Thursday, March 29, 2012 (Ottawa) – The Canadian Arts Coalition (CAC) – a united national movement of artists, cultural workers, business leaders and volunteers, applauds the Government of Canada for preserving investment in the Canada Council for the Arts.
“We are very encouraged to see that the Government has delivered on one of our key recommendations” commented CAC spokesperson Shannon Litzenberger. “Heritage Minister James Moore has been a vocal champion for arts and culture, working with the Coalition to build a stronger relationship between the Government of Canada and the sector. As the budget document noted, “for over 50 years, the Canada Council for the Arts has been the leading supporter of Canadian artists.”
During pre-budget consultations, the Coalition presented a more modest set of priorities than in previous years, recognizing the Government’s goal to eliminate Canada’s deficit by 2014. Parliamentarians were asked to maintain investment in the Canada Council for the Arts, integrate arts and culture in the government’s foreign policy initiatives, and to maintain funding levels to key arts, culture and heritage programs delivered by the Department of Canadian Heritage.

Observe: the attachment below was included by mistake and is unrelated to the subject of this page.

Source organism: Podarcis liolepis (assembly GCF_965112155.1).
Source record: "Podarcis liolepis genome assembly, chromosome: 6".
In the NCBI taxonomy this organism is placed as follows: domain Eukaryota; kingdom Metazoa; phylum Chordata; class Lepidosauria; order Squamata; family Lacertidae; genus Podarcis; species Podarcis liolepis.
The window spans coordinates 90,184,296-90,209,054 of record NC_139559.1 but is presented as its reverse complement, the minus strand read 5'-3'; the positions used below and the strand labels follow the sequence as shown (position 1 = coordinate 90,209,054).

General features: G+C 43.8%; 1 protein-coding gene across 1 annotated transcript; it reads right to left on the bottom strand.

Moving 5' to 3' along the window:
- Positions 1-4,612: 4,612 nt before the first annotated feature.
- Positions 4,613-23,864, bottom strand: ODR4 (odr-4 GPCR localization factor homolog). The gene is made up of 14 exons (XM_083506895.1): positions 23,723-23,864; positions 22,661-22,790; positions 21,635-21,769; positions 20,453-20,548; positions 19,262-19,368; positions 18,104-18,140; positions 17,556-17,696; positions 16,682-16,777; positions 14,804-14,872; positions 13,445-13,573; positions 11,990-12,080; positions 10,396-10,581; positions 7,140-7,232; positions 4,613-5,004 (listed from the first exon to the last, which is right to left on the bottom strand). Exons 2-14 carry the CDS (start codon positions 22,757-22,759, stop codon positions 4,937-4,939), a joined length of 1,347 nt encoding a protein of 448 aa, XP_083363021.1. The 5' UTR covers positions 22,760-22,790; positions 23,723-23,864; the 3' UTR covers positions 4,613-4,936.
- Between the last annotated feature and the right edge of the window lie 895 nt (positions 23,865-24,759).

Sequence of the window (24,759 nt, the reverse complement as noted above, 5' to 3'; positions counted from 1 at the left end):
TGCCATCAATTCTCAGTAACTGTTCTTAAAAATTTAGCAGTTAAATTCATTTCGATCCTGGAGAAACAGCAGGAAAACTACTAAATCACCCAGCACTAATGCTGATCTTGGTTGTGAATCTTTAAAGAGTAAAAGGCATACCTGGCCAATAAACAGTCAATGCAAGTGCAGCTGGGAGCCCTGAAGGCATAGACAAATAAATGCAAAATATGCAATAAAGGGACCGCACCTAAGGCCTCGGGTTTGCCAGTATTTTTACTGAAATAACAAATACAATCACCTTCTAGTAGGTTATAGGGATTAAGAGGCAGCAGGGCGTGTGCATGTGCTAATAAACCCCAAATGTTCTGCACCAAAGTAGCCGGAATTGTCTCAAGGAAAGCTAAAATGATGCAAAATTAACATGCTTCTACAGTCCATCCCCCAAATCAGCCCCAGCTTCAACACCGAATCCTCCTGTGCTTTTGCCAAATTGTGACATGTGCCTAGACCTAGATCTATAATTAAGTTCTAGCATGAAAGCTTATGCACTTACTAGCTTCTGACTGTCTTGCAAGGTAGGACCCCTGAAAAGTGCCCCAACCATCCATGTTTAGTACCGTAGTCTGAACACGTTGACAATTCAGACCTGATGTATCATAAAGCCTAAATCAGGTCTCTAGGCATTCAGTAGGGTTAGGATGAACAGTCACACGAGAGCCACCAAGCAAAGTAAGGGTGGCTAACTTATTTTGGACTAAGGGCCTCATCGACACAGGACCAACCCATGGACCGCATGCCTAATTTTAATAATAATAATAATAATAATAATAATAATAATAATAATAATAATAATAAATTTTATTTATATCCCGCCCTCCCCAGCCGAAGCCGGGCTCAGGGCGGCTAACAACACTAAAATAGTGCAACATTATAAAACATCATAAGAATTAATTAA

Budget 2012 reveals that the Department of Heritage will weather significant reductions. “We hope that savings within this portfolio will be found primarily within operations rather than through granting programs,” said Coalition Co-Chair Eric Dubeau. “The arts have an important role to play not only in economic recovery, but also to the vitality of communities and the wellbeing of Canadians.”
For the arts and culture sector, there is still much work to be done to leverage Canada’s potential – in particular to re-integrate culture into Canada’s foreign policy and improve overall levels of investment in Canada’s creative economy. Unlike many other sectors, the cultural sector has continued to grow at a rapid rate in recent years. Cultural workers, including artists exceed 600,000. One in every 30 people in Canada has a cultural occupation. That’s twice as many people as work in the forestry sector and more than twice as many as work in Canadian banks.
Photo: Province of British Columbia